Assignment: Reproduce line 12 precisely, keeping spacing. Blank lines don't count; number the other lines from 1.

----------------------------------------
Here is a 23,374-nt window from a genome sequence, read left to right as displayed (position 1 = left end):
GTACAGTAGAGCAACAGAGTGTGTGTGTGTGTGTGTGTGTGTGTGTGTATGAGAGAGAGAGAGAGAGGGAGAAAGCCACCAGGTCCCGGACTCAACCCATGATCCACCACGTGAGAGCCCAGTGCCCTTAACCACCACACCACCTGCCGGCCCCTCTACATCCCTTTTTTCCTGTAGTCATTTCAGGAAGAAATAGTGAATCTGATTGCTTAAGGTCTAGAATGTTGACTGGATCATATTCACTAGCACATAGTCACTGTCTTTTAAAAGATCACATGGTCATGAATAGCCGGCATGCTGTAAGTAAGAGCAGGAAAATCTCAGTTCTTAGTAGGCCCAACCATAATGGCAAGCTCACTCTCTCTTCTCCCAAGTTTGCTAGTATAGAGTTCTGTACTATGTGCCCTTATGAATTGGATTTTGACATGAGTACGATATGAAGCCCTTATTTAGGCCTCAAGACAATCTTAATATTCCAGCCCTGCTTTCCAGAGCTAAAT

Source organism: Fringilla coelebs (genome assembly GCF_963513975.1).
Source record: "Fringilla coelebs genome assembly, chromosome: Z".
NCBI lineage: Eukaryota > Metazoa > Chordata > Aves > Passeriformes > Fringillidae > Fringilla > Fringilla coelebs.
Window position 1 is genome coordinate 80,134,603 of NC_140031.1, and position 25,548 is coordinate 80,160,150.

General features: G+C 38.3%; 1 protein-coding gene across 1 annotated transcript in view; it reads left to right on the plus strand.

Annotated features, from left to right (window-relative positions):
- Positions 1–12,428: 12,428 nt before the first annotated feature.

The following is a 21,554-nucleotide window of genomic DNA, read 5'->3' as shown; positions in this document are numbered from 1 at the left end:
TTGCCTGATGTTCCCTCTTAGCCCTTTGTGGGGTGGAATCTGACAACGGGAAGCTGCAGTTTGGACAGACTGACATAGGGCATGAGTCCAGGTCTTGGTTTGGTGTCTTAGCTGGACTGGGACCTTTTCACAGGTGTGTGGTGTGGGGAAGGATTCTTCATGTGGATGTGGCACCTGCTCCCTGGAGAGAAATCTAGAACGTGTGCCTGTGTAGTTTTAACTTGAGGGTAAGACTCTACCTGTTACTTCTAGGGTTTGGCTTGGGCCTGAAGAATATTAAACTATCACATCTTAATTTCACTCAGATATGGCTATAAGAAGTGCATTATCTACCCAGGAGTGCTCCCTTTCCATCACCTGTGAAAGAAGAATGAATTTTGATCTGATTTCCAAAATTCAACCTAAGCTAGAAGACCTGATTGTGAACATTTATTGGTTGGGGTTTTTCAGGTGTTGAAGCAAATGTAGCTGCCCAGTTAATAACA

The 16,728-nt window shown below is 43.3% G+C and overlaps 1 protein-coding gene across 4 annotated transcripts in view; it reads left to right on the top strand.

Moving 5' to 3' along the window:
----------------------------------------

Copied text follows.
The 16,728-nt window shown below is 43.3% G+C and overlaps 1 protein-coding gene across 4 annotated transcripts in view; it reads left to right on the top strand.